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6 Board Games to Encourage Fellowship With Your Neighbors

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6 Board Games to Encourage Fellowship With Your Neighbors

One of the best things about living at Park Regency is the community. Whether it's from one of the staff or a fellow resident, a warm smile and friendly greeting is never far away when seniors go for a walk, eat in the dining room or head for one of the common areas.

Seniors looking for ways to socialize have many opportunities through the planned activities and events. However, this shouldn't discourage them from taking the initiative and creating their own chances to spend time making new friends and getting to know old ones better.

Board games are a great way to start conversations, and old classics such as The Game of Life, Clue, Yahtzee, Monopoly and Scrabble let everyone share their own memories as they play.

But the fun doesn't have to end with the old classics, there are also a lot of popular modern titles that seniors can try. If you're looking for a new hit for your weekly match up or a way to spend a rainy day in your assisted living apartment, here are six board games to encourage fellowship with your neighbors.

1. Ticket to Ride

Who doesn't love a train adventure? This German-style board game combines the romance of traveling cross-country by rail with easy-to-pick-up rules. Similar to the classic card game Rummy, players draw and discard cards as they attempt to claim the longest train route on the map. Playable by two to five people, it's perfect for a small group to enjoy and usually lasts 30 minutes to an hour.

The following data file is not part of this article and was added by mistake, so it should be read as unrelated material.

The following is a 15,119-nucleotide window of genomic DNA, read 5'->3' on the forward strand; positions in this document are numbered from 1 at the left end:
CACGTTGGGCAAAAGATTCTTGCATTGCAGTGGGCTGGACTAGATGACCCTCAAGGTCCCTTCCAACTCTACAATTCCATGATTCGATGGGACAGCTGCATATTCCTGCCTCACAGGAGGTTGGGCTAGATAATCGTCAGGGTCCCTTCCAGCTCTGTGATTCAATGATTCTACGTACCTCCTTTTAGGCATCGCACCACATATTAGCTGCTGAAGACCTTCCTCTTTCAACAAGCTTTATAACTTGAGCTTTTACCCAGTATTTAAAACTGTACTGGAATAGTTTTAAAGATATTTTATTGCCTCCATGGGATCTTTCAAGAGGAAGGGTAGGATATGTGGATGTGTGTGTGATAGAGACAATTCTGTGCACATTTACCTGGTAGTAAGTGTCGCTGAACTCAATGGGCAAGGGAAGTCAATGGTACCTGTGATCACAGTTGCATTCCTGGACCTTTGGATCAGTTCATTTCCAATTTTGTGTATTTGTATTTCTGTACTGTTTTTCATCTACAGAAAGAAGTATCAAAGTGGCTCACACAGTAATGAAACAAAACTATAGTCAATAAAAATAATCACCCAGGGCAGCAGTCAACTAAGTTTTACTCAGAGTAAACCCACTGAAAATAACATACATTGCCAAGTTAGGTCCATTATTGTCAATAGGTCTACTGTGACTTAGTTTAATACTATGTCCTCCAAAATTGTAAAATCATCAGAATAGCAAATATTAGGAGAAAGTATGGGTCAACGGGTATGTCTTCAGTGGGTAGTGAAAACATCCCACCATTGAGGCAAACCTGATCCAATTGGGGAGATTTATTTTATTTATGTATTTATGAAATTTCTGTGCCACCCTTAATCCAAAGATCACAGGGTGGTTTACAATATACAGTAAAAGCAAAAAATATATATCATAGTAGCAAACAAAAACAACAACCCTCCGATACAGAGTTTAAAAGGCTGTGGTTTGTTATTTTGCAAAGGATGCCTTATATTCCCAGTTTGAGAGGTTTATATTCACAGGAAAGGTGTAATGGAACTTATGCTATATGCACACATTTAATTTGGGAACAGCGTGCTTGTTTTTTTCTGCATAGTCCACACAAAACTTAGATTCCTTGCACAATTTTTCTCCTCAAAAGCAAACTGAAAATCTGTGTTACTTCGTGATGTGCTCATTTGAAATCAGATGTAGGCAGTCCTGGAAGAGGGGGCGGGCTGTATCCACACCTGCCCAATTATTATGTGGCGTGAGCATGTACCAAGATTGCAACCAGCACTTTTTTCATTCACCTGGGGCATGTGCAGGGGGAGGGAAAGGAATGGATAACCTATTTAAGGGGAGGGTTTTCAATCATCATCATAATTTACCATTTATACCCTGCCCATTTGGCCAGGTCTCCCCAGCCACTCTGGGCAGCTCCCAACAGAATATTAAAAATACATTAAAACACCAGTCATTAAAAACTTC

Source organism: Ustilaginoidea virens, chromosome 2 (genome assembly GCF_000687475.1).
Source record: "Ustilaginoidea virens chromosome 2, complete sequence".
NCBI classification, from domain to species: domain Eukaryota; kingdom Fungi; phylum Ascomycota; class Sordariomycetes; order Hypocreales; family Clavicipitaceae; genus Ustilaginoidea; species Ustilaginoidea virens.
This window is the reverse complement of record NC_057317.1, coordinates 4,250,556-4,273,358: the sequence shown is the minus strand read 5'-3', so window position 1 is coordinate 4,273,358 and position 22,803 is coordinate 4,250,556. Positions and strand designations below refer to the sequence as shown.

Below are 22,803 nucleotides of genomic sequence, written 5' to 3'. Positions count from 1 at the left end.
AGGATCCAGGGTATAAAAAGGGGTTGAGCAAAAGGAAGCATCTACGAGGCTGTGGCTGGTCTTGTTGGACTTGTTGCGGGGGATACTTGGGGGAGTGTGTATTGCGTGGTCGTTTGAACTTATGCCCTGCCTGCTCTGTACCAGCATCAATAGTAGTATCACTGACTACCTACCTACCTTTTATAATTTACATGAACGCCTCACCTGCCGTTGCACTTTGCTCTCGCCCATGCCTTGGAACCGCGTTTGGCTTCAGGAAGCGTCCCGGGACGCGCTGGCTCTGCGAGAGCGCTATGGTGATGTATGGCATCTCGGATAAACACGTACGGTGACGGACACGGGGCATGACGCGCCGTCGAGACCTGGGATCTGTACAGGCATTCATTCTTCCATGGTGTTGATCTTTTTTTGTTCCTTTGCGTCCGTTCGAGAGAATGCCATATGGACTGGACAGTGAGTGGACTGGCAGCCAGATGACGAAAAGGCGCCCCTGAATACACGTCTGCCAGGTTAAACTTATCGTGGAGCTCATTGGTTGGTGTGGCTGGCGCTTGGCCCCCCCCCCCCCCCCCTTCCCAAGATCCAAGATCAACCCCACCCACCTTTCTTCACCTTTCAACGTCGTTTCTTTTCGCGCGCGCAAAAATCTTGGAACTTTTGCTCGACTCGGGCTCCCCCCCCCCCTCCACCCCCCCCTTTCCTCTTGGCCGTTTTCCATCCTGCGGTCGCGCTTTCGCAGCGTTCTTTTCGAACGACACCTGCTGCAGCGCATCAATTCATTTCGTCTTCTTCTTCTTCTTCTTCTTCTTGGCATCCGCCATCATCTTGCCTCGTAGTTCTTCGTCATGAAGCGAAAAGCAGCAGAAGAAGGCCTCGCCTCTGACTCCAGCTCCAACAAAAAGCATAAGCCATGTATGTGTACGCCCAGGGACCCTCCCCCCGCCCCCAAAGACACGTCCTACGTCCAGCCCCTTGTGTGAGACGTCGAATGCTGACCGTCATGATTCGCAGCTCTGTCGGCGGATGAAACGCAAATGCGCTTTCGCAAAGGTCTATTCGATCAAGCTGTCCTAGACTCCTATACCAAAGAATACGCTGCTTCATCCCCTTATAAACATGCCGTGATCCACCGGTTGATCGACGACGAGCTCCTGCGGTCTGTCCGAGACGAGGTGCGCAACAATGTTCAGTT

2. Carcassone

This fantasy card game takes its name from a walled city in France. Players literally build their own medieval-style map and earn points by placing city, road, cloister and field tiles as they go. This keeps the rules simple, and because players are never eliminated, everyone gets to keep playing until the end.

3. Above and Below

Perfect for a leisurely afternoon, this game blends town-building and storytelling into a unique experience. As two to four players select jobs for their villagers, they will have the option to explore scenarios and read from a book of encounters. These adventures will pose optional choices, and the players can discover rewards or penalties according to their responses to the unfolding story.

It's less competitive than other games, which helps a group of friends root for each other as they complete quests.

4. Forbidden Island

This is a cooperative board game. Two to five players have to use strategy to collect treasures from a sinking island and escape with their lives. Adventurer cards grant players a set of strengths they can use to benefit their team, and this propels the group to work together to find the best possible outcome.

A sequel, Forbidden Desert, requires your team to balance their water rations and explore the constantly changing board in a search for the pieces of a legendary flying machine lost beneath the sand.

5. Blokus

This deceptively simple-looking game won a Mensa award for promoting healthy brain activity. Up to four players compete to see who can place the most blocks on the board, and with only one rule to define their placement, everyone can jump straight into playing.

6. Qwirkle

Another winner of a Mensa award, this scrabble-like game challenges players to create rows of tiles that match in either color or shape. The game play is intuitive, so all skill levels can join in, but the strategy and variety of moves keep it fresh and exciting.